Server#1 [0, 1] Server#2 [2, 3] Server#3 [4, 5] split=1

Server#1 PyTorch Tensor#1 Server#2 PyTorch Tensor#2 Server#3 PyTorch Tensor#3

HeAT Tensor split=0

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What has been done so far?

• The core technology has been identified

• Implementation of a distributed parallel tensor core framework

• NumPy-compatible core functionality • Some linear algebra routines

• Parallel data I/O via HDF 5 and NETCDF

• K-means and spectral clustering algorithms are available

𝑥0,0 … 𝑥0,𝑚 ⋮ ⋱ ⋮ 𝑥𝑛,0 … 𝑥𝑛,𝑚 𝑥0,0 … 𝑥0,𝑀 ⋮ 𝑥𝑖𝑗 ⋮ 𝑥𝑁,0 … 𝑥𝑁,𝑀 𝑥𝑛+1,𝑚+1 … 𝑥𝑛+1,𝑚 ⋮ ⋱ ⋮ 𝑥2𝑛,𝑚+1 … 𝑥2𝑛,2𝑚 𝑥𝑟∙𝑛,𝑟∙𝑚 … 𝑥𝑟∙𝑛,𝑀 ⋮ ⋱ ⋮ 𝑥𝑁,𝑟∙𝑚 … 𝑥𝑁,𝑀 … PyTorch tensor Distributed tensor

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Outline

1.

Rocket engine combustion analysis at DLR

2.

Helmholtz Analytics Toolkit (HeAT) for distributed ML

3.

Results

a) Spectral Clustering

b) Anomaly Detection

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Dissimilarity measure for image data

• Algorithms often require pairwise dissimilarity of images

(matrix of size nr_of_images x nr_of_images).

• Standard approaches such as mean squared error (MSE) / discrete L2-norm often differ from human recognition.

• Advanced dissimilarity measures such as structural similarity (SSIM) often perform better (considers

luminance, contrast and structure) but are much more expensive.

• Structural similarity (SSIM)/ structural dissimilarity (DSSIM) is not a distance metric.

Example: (b)-(f) with same MSE, SSIM decreases*

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Computing time: 3-4 minutes Computing time: 5 days (OpenMP parallel, 56 cores) one comparison ≈ 0.1 s (scikit-image)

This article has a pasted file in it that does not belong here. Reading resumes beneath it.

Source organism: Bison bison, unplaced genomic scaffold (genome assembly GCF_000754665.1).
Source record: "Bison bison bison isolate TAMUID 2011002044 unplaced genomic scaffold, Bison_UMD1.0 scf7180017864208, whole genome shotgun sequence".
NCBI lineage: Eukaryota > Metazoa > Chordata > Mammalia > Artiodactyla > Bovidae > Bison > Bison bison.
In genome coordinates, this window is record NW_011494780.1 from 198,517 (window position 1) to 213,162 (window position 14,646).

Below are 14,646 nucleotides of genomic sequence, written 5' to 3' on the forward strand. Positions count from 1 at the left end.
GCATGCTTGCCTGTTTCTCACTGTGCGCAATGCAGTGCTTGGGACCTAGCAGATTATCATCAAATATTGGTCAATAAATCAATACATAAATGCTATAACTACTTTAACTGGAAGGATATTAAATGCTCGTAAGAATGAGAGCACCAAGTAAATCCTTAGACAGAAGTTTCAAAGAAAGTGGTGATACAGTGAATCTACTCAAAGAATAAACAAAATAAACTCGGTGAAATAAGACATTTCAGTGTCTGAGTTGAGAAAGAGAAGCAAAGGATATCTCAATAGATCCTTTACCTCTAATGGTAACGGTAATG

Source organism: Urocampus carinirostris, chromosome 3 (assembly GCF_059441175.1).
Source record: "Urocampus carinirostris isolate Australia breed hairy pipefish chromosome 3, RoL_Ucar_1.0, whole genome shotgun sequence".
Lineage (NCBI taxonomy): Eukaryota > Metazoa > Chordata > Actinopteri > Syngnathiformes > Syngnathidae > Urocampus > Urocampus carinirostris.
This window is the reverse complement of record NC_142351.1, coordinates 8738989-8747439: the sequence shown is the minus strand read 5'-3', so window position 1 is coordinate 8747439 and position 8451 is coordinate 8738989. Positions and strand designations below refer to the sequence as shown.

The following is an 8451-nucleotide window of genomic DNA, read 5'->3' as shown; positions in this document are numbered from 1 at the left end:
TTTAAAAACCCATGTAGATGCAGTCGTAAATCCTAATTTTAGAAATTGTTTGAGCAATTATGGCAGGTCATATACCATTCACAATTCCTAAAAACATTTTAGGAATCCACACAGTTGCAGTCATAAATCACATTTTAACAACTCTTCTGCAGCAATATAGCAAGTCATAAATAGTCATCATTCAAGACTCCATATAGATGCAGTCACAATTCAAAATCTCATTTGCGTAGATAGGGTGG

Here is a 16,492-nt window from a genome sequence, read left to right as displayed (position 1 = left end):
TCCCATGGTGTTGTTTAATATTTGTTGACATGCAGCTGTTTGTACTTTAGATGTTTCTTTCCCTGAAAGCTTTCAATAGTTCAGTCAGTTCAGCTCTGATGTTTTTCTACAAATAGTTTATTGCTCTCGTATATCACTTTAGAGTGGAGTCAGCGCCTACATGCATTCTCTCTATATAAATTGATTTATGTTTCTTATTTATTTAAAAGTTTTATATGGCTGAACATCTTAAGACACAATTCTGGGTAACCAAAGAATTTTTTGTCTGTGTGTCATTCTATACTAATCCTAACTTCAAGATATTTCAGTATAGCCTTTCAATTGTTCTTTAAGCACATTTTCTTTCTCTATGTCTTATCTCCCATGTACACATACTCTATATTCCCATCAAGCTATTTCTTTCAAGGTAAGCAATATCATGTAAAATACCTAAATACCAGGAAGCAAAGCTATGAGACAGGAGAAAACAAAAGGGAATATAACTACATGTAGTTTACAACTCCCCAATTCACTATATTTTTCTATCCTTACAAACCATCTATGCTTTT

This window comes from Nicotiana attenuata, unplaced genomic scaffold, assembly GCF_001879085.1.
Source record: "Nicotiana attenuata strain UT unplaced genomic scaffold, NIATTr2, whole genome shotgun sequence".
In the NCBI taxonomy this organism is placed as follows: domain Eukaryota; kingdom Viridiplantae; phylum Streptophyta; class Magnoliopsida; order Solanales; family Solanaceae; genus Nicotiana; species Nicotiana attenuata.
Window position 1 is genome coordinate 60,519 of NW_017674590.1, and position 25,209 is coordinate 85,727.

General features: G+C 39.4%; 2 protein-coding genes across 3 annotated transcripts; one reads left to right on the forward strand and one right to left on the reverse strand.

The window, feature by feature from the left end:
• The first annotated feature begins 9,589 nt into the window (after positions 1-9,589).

potential anomalies potential anomalies more irregular matrix structure? better for anomaly detection? more regular matrix structure? better for clustering? potential clusters

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Spectral Clustering of test 284

• Fig. 1: Results of spectral clustering with ssim affinity matrix.

• Using an Euclidean affinity matrix leads to a separation of the extinction phase into

various clusters.

• Note that the number of

clusters k is a hyperparameter of the clustering algorithm.

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• Algorithm that bases on local density of data points.

• Shares some concepts with clustering algorithms such as DBSCAN and OPTICS.

• Does not show a decision boundary, i.e. cannot directly be used on new data (not necessary here).

• Core idea: Compare local density of an object to the local densities of its neighbors.

• Ratio „Density of neighbors / local density of an objects” • ≈ 1.0 means similar density as neighbors

• > 1.0 means lower density than neighbors (outlier candidate) Point density with respect to k=3 closest neighbors

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score values (due to irregular matrix?). • SSIM and Euclidean distance share some

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Flame fluctuations in ignition phase at t = 0.1078 s

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Some outliers found in other combustion tests

Test 291: satellite droplet at t = 0.0253 s Test 296: satellite droplet at t = 0.0017 s Test 296: satellite droplet at t = 0.0223 s

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• Clustering and anomaly detection in rocket combustion image data is possible provided that distance measure is adequate.

• Further insights are possible if datasets are combined (e.g. anomaly detection in spectral and image data). • Future work is spent on distance measures that are more adapted to the „interesting anomalies“.